N. C. WYETH | UNTITLED (THREE INDIANS AT A STREAM IN SNOWY WOODS)
N. C. WYETH | UNTITLED (THREE INDIANS AT A STREAM IN SNOWY WOODS)
N. C. WYETH | UNTITLED (THREE INDIANS AT A STREAM IN SNOWY WOODS)
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Property of a Private New York Collector

N. C. WYETH | UNTITLED (THREE INDIANS AT A STREAM IN SNOWY WOODS)

Estimate: 300,000 - 500,000 USD

Property of a Private New York Collector

N. C. WYETH | UNTITLED (THREE INDIANS AT A STREAM IN SNOWY WOODS)

Estimate: 300,000 - 500,000 USD

Lot Details

Description

Property of a Private New York Collector

N. C. WYETH

1882 - 1945

UNTITLED (THREE INDIANS AT A STREAM IN SNOWY WOODS)


oil on canvas

39 by 24 inches

(99.1 by 61 cm)

Painted in 1904.

Condition Report

The following condition report has been provided by Simon Parkes, Simon Parkes Art Conservation, Inc. 502 East 74th St. New York, NY 212-734-3920, simonparkes@msn.com, an independent restorer who is not an employee of Sotheby's.


This work is still on its original stretcher. The tacking edges may be slightly compromised, and there is black tape around the edges at present. The canvas has relaxed quite noticeably. The painting may have been rolled at some point, and there are waves to the surface and restorations that are often associated with rolling. The restorations have discolored and are visible to the naked eye and ultraviolet light in many areas, particularly in the snow on the right side and along the bottom edge. The figures show only a few small restored losses, and the left side only shows a few retouches. There has been no abrasion and the texture of the paint layer is very attractive. Ideally, the work would be cleaned and the retouched replaced. It is recommended that the waves in the canvas be corrected, but the work could also be hung in its current state.


In response to your inquiry, we are pleased to provide you with a general report of the condition of the property described above. Since we are not professional conservators or restorers, we urge you to consult with a restorer or conservator of your choice who will be better able to provide a detailed, professional report. Prospective buyers should inspect each lot to satisfy themselves as to condition and must understand that any statement made by Sotheby's is merely a subjective qualified opinion.

NOTWITHSTANDING THIS REPORT OR ANY DISCUSSIONS CONCERNING CONDITION OF A LOT, ALL LOTS ARE OFFERED AND SOLD "AS IS" IN ACCORDANCE WITH THE CONDITIONS OF SALE PRINTED IN THE CATALOGUE.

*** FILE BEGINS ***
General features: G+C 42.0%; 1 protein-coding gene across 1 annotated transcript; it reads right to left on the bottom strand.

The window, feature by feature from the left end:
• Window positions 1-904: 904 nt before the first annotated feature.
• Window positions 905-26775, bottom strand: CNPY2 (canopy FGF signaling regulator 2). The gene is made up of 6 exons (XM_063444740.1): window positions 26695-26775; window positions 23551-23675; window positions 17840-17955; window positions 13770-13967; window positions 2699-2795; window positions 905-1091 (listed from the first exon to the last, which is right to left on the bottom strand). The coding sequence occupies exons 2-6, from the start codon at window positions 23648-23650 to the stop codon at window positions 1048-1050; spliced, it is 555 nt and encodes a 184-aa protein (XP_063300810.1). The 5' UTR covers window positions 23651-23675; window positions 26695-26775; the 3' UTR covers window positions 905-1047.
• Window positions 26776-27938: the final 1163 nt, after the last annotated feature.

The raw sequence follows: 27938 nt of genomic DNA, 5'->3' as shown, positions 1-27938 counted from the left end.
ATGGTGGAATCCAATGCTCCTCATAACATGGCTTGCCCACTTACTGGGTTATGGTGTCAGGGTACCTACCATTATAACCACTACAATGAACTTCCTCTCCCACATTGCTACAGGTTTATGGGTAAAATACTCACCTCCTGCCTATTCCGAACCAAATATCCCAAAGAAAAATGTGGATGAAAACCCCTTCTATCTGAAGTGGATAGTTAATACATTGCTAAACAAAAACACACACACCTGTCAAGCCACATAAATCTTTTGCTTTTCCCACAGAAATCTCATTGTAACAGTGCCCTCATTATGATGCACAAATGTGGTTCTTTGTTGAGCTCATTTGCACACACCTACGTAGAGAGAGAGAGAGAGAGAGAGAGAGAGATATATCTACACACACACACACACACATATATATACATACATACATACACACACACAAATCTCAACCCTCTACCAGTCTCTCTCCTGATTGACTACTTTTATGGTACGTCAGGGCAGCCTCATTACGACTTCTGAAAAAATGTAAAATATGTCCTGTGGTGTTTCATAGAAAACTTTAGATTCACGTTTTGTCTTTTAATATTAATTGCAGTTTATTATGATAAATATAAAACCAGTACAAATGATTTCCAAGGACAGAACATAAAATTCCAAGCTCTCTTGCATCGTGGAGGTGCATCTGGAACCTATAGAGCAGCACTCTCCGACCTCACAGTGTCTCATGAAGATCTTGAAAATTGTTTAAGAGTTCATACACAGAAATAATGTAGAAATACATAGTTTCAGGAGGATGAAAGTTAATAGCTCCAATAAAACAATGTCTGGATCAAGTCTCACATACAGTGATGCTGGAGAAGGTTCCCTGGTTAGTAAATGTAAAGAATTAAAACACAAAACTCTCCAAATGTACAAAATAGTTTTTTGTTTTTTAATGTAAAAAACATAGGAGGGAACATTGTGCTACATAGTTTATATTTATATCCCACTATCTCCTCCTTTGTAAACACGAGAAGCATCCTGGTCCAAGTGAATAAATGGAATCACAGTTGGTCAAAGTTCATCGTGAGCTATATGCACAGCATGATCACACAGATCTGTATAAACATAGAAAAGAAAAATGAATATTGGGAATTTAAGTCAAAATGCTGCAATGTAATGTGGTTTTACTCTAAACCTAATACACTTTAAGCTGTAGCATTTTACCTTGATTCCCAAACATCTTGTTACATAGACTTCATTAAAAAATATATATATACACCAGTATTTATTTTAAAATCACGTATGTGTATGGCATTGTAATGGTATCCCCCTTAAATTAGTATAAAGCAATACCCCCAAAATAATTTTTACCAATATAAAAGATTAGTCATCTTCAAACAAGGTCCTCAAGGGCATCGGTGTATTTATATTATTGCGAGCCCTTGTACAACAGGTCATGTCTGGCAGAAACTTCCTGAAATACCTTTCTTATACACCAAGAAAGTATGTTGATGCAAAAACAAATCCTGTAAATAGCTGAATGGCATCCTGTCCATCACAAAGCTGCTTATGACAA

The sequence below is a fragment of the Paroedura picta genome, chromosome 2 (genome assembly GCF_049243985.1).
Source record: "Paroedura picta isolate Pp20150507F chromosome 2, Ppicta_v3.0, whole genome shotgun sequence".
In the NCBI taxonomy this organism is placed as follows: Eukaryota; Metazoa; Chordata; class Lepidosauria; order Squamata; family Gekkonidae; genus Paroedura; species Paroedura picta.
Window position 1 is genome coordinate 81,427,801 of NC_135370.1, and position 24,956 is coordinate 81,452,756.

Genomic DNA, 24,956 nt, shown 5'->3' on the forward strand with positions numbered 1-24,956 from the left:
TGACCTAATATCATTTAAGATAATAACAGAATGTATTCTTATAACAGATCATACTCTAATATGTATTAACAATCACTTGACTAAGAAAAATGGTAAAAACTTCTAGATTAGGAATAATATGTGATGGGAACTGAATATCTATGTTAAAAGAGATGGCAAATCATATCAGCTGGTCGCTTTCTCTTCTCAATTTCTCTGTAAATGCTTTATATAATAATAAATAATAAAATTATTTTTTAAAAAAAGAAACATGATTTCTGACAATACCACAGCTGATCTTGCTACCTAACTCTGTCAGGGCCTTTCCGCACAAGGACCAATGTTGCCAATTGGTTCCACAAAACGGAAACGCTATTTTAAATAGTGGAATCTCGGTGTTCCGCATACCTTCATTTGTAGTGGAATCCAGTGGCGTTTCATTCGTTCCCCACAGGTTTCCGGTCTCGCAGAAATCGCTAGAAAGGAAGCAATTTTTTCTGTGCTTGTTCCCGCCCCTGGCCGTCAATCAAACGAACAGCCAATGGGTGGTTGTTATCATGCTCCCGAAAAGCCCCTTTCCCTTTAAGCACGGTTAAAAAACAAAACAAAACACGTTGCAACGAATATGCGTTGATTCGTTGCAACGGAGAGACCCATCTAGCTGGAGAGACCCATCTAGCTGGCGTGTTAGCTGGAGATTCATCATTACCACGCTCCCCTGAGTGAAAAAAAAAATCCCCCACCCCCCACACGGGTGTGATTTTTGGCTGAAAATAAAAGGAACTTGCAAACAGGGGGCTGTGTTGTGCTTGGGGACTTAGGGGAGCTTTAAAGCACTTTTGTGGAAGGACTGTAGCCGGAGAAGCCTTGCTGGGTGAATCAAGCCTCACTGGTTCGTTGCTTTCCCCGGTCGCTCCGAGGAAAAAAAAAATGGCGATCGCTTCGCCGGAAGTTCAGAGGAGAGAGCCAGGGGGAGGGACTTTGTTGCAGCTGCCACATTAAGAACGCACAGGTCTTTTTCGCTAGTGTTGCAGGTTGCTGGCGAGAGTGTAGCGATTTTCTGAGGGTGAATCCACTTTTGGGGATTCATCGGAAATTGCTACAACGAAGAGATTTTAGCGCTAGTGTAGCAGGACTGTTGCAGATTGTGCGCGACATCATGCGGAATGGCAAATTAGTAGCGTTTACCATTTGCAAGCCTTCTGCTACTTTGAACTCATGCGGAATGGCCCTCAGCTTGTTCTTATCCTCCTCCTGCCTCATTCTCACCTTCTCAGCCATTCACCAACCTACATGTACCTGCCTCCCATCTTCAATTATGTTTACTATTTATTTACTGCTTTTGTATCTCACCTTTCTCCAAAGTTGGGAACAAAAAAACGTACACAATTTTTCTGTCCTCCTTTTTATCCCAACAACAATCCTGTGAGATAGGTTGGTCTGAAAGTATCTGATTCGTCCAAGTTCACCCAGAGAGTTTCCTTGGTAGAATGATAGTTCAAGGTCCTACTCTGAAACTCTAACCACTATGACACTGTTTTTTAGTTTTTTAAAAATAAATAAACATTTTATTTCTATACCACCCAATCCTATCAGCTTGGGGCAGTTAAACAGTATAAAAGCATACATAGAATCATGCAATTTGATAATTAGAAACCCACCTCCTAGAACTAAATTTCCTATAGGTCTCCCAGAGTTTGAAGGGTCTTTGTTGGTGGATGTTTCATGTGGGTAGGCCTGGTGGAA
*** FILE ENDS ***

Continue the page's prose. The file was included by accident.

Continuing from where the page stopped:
Cataloguing

Provenance

Mr. and Mrs. Sidney Stewart, Needham, Massachusetts

Mr. James Turbayne, Needham, Massachusetts

Sold: James R. Bakker Antiques, Inc., Cambridge, Massachusetts, September 15, 1996, lot 102

Private collection, Cambridge, Massachusetts (acquired at the above sale)

Sold: Christie's, New York, December 2, 1998, lot 61

Acquired by the present owner at the above sale

Literature

Christine B. Podmaniczky, N.C. Wyeth: Catalogue Raisonné of Paintings, vol. I, London, 2008, no. I.42, p. 115, illustrated

Catalogue Note

In 1902, N.C. Wyeth traveled to Wilmington, Delaware to study under the renowned illustrator Howard Pyle. Pyle required his students to submit oil compositions for weekly criticism in class. The present work, which Wyeth described at the time as "the best thing I ever did," is one of these classroom submissions. He explained the genesis of this painting in a letter to his mother dated 1904:


"Friday night about five-thirty I went in Arthurs [sic] studio which was then vacant and layed down beside Schoonover's 'pack toboggan' which has just come. I fell to pipe dreaming when all of a sudden I perceived a vivid picture of three Indians in their pre-historic garb discussing and examining a fresh moose track in the ponderous depths of a Maine woods. It was so clear and distinct in my mind I did not think over five minutes as to how I should do it. I instantly made a wild dash for the supply store and took out the essential articles to produce a canvas 40" by 25"...7 a.m. found me slapping on paint at a great rate. I worked steady all Sat. [sic]...and at five in the afternoon had finished the best thing I ever did. I was surprised at myself at the good color which I did not realize I was obtaining...I think I'll pass it in as a composition. I will then get a deep crit. [sic] on it and possible make another for exhibition purposes" (Letter from N.C. Wyeth to Henriette Zirngiebel Wyeth, dated by NCW "6.30 Monday morning" and in another hand March 21, 1904, Wyeth Family Archives).

American Art
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